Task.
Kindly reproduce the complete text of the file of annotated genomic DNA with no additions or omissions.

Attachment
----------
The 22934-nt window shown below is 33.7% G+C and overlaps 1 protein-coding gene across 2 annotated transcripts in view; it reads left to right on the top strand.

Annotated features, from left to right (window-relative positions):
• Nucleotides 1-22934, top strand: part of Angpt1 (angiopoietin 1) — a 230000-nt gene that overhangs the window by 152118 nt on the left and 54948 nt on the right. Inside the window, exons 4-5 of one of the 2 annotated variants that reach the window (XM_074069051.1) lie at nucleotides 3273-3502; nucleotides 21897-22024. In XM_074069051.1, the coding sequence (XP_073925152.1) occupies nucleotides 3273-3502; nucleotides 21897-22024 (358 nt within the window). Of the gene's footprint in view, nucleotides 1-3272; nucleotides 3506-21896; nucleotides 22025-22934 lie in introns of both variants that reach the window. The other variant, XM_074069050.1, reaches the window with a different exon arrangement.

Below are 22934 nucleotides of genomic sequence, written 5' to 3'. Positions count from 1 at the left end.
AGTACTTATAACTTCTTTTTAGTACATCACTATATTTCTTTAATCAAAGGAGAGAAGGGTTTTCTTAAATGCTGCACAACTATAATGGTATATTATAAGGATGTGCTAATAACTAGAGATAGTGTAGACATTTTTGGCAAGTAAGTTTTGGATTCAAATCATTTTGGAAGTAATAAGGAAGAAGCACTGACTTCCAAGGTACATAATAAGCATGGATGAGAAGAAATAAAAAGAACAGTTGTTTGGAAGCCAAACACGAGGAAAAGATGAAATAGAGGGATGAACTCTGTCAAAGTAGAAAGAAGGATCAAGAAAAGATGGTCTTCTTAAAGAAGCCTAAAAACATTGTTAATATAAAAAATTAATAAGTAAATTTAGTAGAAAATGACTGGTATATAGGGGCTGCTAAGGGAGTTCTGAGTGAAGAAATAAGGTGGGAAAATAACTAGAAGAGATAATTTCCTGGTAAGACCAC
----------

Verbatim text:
The 22934-nt window shown below is 33.7% G+C and overlaps 1 protein-coding gene across 2 annotated transcripts in view; it reads left to right on the top strand.

Annotated features, from left to right (window-relative positions):
• Nucleotides 1-22934, top strand: part of Angpt1 (angiopoietin 1) — a 230000-nt gene that overhangs the window by 152118 nt on the left and 54948 nt on the right. Inside the window, exons 4-5 of one of the 2 annotated variants that reach the window (XM_074069051.1) lie at nucleotides 3273-3502; nucleotides 21897-22024. In XM_074069051.1, the coding sequence (XP_073925152.1) occupies nucleotides 3273-3502; nucleotides 21897-22024 (358 nt within the window). Of the gene's footprint in view, nucleotides 1-3272; nucleotides 3506-21896; nucleotides 22025-22934 lie in introns of both variants that reach the window. The other variant, XM_074069050.1, reaches the window with a different exon arrangement.

Below are 22934 nucleotides of genomic sequence, written 5' to 3'. Positions count from 1 at the left end.
AGTACTTATAACTTCTTTTTAGTACATCACTATATTTCTTTAATCAAAGGAGAGAAGGGTTTTCTTAAATGCTGCACAACTATAATGGTATATTATAAGGATGTGCTAATAACTAGAGATAGTGTAGACATTTTTGGCAAGTAAGTTTTGGATTCAAATCATTTTGGAAGTAATAAGGAAGAAGCACTGACTTCCAAGGTACATAATAAGCATGGATGAGAAGAAATAAAAAGAACAGTTGTTTGGAAGCCAAACACGAGGAAAAGATGAAATAGAGGGATGAACTCTGTCAAAGTAGAAAGAAGGATCAAGAAAAGATGGTCTTCTTAAAGAAGCCTAAAAACATTGTTAATATAAAAAATTAATAAGTAAATTTAGTAGAAAATGACTGGTATATAGGGGCTGCTAAGGGAGTTCTGAGTGAAGAAATAAGGTGGGAAAATAACTAGAAGAGATAATTTCCTGGTAAGACCAC